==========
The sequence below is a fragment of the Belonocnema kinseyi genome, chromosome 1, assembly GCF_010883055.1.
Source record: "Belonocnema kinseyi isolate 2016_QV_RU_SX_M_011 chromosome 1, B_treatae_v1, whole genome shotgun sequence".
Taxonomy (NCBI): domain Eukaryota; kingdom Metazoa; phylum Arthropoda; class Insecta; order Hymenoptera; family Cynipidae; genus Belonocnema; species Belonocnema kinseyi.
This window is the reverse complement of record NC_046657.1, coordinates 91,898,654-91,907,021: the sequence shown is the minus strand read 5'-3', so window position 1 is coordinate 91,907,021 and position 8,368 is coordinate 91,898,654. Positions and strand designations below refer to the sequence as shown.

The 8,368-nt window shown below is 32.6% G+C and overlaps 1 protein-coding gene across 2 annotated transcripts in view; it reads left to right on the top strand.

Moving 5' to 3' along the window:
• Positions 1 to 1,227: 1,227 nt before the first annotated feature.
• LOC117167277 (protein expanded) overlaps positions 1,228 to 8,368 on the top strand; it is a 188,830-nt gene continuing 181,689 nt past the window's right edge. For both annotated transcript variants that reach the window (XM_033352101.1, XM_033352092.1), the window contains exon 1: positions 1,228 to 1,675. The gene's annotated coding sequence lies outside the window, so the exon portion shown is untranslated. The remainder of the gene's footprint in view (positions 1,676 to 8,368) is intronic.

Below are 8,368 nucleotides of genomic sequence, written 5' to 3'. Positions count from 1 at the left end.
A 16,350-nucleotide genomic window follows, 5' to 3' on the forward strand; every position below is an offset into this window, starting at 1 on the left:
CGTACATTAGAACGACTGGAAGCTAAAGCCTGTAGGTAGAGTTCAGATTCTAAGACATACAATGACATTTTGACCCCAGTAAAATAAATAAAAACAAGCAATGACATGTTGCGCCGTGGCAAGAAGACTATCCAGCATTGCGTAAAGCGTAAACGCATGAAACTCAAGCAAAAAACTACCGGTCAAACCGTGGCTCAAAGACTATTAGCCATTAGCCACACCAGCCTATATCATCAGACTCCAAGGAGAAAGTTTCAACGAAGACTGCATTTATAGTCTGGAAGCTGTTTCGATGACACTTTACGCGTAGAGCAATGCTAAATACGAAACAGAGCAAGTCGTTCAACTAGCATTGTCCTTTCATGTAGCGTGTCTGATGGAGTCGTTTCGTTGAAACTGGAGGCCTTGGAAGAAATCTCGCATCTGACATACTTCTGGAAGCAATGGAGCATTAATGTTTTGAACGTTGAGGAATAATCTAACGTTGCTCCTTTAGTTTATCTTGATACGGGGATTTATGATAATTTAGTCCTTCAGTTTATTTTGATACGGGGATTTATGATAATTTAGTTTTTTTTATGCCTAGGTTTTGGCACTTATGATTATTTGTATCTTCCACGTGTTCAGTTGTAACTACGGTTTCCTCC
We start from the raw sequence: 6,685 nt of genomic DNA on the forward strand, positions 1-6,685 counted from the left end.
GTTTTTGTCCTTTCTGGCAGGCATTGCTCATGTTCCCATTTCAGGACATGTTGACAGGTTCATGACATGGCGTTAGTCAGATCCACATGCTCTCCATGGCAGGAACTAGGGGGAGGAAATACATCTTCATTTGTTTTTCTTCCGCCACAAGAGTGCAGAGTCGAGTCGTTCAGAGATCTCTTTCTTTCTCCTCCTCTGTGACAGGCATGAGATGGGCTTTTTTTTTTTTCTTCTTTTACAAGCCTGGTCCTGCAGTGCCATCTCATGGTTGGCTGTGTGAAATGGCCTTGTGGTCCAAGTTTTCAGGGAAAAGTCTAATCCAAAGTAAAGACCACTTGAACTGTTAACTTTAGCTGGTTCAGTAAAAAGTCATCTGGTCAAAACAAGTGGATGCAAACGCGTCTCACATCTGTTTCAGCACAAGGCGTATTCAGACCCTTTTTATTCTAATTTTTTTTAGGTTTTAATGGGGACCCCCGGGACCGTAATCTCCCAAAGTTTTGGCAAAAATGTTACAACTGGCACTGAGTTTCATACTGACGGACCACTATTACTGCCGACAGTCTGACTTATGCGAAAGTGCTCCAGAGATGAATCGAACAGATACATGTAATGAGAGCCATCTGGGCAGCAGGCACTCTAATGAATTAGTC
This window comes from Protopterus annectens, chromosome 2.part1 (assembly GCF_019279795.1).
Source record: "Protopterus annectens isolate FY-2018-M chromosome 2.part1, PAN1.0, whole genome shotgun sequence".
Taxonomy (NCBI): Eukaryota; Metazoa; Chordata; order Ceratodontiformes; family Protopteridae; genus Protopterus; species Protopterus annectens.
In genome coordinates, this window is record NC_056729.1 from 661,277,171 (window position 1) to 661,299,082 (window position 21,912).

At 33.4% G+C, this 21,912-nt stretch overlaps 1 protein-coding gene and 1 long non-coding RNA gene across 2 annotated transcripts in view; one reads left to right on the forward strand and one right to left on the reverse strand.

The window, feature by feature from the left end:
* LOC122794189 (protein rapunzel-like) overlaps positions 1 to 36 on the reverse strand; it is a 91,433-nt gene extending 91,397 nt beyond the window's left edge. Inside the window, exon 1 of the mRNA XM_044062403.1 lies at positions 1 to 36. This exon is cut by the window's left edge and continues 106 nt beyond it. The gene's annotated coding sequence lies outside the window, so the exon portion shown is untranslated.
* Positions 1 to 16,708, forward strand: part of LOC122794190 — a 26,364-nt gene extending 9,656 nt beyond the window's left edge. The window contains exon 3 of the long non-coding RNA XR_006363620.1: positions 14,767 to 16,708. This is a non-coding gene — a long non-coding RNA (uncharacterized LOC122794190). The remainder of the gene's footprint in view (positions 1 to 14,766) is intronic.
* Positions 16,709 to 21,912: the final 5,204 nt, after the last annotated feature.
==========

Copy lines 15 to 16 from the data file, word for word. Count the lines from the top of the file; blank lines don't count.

Source record: "Protopterus annectens isolate FY-2018-M chromosome 2.part1, PAN1.0, whole genome shotgun sequence".
Taxonomy (NCBI): Eukaryota; Metazoa; Chordata; order Ceratodontiformes; family Protopteridae; genus Protopterus; species Protopterus annectens.